July 2 coronavirus news

48 Posts
Sort byDropdown arrow
11:52 a.m. ET, July 2, 2020

Covid-19 spike in US due to increase in cases – not more testing, federal official says

From CNN Health’s Amanda Watts

U.S. Assistant Secretary for Health and Human Services Admiral Brett P. Giroir testifies at a House Select Subcommittee on the Coronavirus Crisis hearing on "The Administration Response to Ongoing Shortages of PPE and Critical Medical Supplies" on Capitol Hill on July 2 in Washington, DC.
U.S. Assistant Secretary for Health and Human Services Admiral Brett P. Giroir testifies at a House Select Subcommittee on the Coronavirus Crisis hearing on "The Administration Response to Ongoing Shortages of PPE and Critical Medical Supplies" on Capitol Hill on July 2 in Washington, DC. Kevin Lamarque-Pool/Getty Images

The current spike in new coronavirus numbers is due to an increase in cases, not because of more testing, Admiral Dr. Brett Giroir, assistant secretary for health for the US Department of Health and Human Services said on Thursday. 

“There is no question that the more testing you get, the more you will uncover – but we do believe this is a real increase in cases, because the percent positivity’s are going up. So, this is real increases in cases,” Giroir told the House Select Committee on Coronavirus. 

Giroir the US we did flatten the curve earlier during the pandemic, but “we are not flattening the curve right now, the curve is still going up.” 

Across the US, some states are doing better than others, Giroir said, “four states are counting for about 50% of our new cases, and they're very concerning to all in public health.” 

Those states are California, Arizona, Texas and Florida – which all posted record new cases this week, according to Johns Hopkins data. 

Giroir, who has recently been critical of younger generations said, “we really do believe the current outbreak is primarily due to under 35s, with a lot of gatherings and not appropriate protection – like masks.” 

11:47 a.m. ET, July 2, 2020

This Pennsylvania county just had another big jump in cases

From CNN’s Alec Snyder

Allegheny County in Pennsylvania identified 233 new cases of Covid-19 overnight into Thursday morning, the communications director for the county executive, Amie Downs, told CNN.

The previous high since the mid-June surge had been Wednesday’s count of 110 new cases.

There are four new hospitalizations but no change in deaths from the day before, Downs said. The median age in new cases is 29, the same as it was on Wednesday.

It is too early to know exactly where the cases originated from, but Downs said many are from community spread.

11:33 a.m. ET, July 2, 2020

White House says it will host socially distant Fourth of July party

From CNN's Kate Bennett

The White House stands past the South Lawn in Washington, D.C., on May 22.
The White House stands past the South Lawn in Washington, D.C., on May 22. Andrew Harrer/Bloomberg/Getty Images

The White House Fourth of July party will observe social distancing guidelines for guests, most of whom will be front line workers and their families, including law enforcement, doctors, nurses, and first responders, White House spokesman Judd Deere tells CNN.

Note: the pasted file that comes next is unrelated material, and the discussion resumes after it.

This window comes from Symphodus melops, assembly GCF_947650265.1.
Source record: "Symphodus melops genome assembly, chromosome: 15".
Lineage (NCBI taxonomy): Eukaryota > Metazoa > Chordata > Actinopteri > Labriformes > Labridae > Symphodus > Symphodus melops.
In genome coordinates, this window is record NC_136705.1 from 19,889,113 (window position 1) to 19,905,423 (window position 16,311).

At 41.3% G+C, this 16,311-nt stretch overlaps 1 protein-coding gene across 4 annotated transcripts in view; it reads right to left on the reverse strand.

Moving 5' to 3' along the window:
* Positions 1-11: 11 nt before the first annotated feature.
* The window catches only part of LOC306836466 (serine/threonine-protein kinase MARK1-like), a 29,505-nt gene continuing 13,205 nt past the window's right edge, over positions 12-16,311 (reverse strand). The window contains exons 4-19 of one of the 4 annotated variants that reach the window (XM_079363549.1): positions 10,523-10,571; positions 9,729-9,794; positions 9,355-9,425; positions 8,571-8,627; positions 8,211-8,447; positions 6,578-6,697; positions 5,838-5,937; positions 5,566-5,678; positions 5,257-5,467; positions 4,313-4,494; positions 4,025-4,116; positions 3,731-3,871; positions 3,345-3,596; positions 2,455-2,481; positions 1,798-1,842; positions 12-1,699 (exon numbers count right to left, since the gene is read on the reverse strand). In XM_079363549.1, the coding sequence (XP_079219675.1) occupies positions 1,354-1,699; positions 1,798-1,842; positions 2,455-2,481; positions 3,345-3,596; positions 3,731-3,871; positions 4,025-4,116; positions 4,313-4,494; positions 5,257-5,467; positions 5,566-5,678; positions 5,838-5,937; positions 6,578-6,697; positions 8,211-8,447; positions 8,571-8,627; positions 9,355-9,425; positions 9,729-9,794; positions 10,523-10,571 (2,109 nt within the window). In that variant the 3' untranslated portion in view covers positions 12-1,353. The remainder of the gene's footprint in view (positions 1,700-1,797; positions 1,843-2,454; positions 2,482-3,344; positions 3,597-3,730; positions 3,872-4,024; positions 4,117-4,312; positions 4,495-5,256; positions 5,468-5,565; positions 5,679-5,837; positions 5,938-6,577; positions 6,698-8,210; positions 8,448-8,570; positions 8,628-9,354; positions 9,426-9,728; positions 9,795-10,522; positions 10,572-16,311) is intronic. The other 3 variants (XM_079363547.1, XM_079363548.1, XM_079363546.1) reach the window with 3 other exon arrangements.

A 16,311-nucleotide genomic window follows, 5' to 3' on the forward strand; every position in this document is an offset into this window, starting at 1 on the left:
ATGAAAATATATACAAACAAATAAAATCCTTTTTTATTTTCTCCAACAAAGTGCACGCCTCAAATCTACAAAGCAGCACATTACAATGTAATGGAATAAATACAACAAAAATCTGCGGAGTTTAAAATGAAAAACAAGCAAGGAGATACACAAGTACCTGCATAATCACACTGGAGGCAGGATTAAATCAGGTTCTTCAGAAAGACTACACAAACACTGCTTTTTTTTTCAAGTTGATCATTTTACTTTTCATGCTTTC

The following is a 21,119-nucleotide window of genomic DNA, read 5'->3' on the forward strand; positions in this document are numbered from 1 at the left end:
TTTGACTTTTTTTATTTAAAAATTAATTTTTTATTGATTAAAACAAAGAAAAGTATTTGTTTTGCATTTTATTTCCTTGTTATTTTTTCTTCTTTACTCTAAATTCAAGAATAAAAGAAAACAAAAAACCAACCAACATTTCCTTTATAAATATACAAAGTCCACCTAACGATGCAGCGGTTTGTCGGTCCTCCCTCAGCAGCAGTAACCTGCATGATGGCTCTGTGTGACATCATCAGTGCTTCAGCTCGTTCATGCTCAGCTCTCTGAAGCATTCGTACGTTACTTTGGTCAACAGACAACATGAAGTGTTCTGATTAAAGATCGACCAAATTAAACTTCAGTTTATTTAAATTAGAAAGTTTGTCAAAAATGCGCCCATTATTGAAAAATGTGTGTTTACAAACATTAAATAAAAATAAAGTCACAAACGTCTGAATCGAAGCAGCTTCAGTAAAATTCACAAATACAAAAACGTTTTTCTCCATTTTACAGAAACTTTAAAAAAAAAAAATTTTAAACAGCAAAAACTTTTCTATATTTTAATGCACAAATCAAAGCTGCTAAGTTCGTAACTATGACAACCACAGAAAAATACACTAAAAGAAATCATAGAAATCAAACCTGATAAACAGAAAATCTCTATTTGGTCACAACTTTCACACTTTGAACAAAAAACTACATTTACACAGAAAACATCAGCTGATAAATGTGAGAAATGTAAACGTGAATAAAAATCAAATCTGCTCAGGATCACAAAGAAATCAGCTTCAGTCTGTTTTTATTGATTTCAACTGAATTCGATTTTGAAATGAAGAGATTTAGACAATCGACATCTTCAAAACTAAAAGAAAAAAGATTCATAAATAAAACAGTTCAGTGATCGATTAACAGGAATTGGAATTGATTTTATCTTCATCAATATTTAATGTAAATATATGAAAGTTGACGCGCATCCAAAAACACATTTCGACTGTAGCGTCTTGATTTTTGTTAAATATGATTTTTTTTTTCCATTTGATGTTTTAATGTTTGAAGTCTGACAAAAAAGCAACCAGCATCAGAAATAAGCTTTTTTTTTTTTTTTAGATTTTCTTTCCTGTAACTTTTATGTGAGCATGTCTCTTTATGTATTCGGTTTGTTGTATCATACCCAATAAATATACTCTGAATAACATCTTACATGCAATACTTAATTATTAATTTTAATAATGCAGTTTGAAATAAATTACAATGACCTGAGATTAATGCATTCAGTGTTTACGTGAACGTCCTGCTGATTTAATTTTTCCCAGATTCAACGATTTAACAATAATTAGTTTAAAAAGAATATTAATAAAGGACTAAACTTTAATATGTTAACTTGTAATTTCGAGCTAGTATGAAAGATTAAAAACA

“To ensure the health and safety of those attending, social distancing will be observed and facial coverings and personal hand sanitizers will be provided,” Deere said. 

Another White House official confirmed to CNN that each guest will be handed a packet upon entry containing a mask, hand wipes, and sanitizer.

Additionally, the official says White House staff waiting on guests will be using multiple disposable masks and gloves, to be constantly tossed out and reapplied throughout the event.

The event will be held on the South Lawn, starting at 6:00 p.m. ET, a precursor to the flyover festivities and fireworks.

11:31 a.m. ET, July 2, 2020

Florida reports more than 10,000 new cases — a new daily record

From CNN's Tina Burnside

People wait in line at a walk-up testing site for COVID-19 during the new coronavirus pandemic, Tuesday, June 30, 2020, in Miami Beach, Flao
People wait in line at a walk-up testing site for COVID-19 during the new coronavirus pandemic, Tuesday, June 30, 2020, in Miami Beach, Flao Lynne Sladky/AP

The Florida Department of Health is reporting 10,109 additional coronavirus cases, bringing the state total to 169,106, according to data released by the state.

Today's numbers mark a new record daily high of infections in the state of Florida since the start of the pandemic. The previous record was set on Saturday, when the start reported just more than 9,500 new cases.

WATCH:

11:07 a.m. ET, July 2, 2020

New York City mayor says schools will open in September

From CNN's Sheena Jones

New York City Public Schools will open in September, Mayor Bill de Blasio said during today's Covid-19 presser. 

The mayor said schools will have a maximum number of students who can attend school in September based on space they can convert to learning areas that supports social distancing. 

In some cases where all students can’t attend class, they may have staggering schedules, the mayor said. 

Remember: Ultimately, the decision will be made by the governor on whether schools will open in the fall.